Kilman test – what is it and what is it based on?

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Louise Barnett
Louise Barnett
I'm Louise Barnett, the editor at, where my days are filled with the exploration of myriad subjects that pique my curiosity and feed my ever-growing appetite for knowledge. From the latest in laser cutting technology to the timeless wisdom of yoga and meditation, my work allows me to dive deep into topics that not only fascinate me but also have the potential to improve our daily lives. I have a particular interest in how ancient practices meet modern life, leading me to explore everything from Ayurveda to minimalism and beyond. My journey has taught me the importance of balance—between innovation and tradition, action and reflection, and between the digital and the natural world. Each article I publish is a step towards understanding this balance better, hoping to inspire others along the way.

The Kilman test is one of the popular methods for surveying people’s behavior and opinions. It is a technique that allows you to quickly and effectively obtain information from respondents. The technique is widely used in marketing research, public opinion, political polls and many other social surveys.

What is the Kilman test?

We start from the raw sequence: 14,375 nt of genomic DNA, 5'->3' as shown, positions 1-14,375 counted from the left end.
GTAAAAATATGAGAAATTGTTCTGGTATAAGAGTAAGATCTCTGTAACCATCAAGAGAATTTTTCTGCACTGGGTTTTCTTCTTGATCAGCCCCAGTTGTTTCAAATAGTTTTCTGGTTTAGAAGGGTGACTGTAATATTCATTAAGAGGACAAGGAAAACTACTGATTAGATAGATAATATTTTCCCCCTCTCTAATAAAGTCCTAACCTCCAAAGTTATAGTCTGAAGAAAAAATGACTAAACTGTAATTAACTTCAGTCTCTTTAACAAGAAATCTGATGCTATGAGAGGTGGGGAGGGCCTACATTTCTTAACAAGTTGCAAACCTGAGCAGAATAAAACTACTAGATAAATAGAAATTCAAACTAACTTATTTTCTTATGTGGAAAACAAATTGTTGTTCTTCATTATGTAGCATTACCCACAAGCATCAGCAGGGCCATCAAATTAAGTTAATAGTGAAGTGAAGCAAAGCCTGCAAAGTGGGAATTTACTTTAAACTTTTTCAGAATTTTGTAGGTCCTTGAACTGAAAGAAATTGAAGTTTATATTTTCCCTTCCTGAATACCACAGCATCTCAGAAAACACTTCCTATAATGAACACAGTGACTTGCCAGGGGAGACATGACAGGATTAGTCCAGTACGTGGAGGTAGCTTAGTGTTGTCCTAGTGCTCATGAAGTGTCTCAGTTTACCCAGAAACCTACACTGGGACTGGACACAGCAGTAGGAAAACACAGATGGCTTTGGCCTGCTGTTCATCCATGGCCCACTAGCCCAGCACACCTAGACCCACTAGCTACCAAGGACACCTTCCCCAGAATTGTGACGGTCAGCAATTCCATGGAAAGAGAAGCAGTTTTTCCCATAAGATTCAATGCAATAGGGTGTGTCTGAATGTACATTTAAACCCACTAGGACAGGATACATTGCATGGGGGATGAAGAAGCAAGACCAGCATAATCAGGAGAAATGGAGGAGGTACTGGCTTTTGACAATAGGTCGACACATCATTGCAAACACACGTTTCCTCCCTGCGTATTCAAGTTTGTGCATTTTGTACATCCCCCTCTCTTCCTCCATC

The Kilman test is a survey method that was developed by sociologist William Kilman in the 1950s. It is one of the most popular survey methods that allows for quick and efficient acquisition of information from respondents. Kilman’s test uses the Likert scale, which is a rating scale of human behavior. The Likert scale consists of five degrees, ranging from total disagreement to total agreement.

What is the purpose of the Kilman test?

The main purpose of the Kilman test is to measure the behavior and opinions of respondents. The Kilman test is used to measure respondents’ level of agreement with certain topics or phenomena. The Kilman test is particularly useful in marketing research, political polls and public opinion.

Kilman test – what does it consist of?

The Kilman test consists of a series of questions that are formulated in such a way that the respondent can rate them on a Likert scale. The questions are formulated in a way that aims to eliminate personal subjective answers. Respondents are required to answer questions that are available on a Likert scale.

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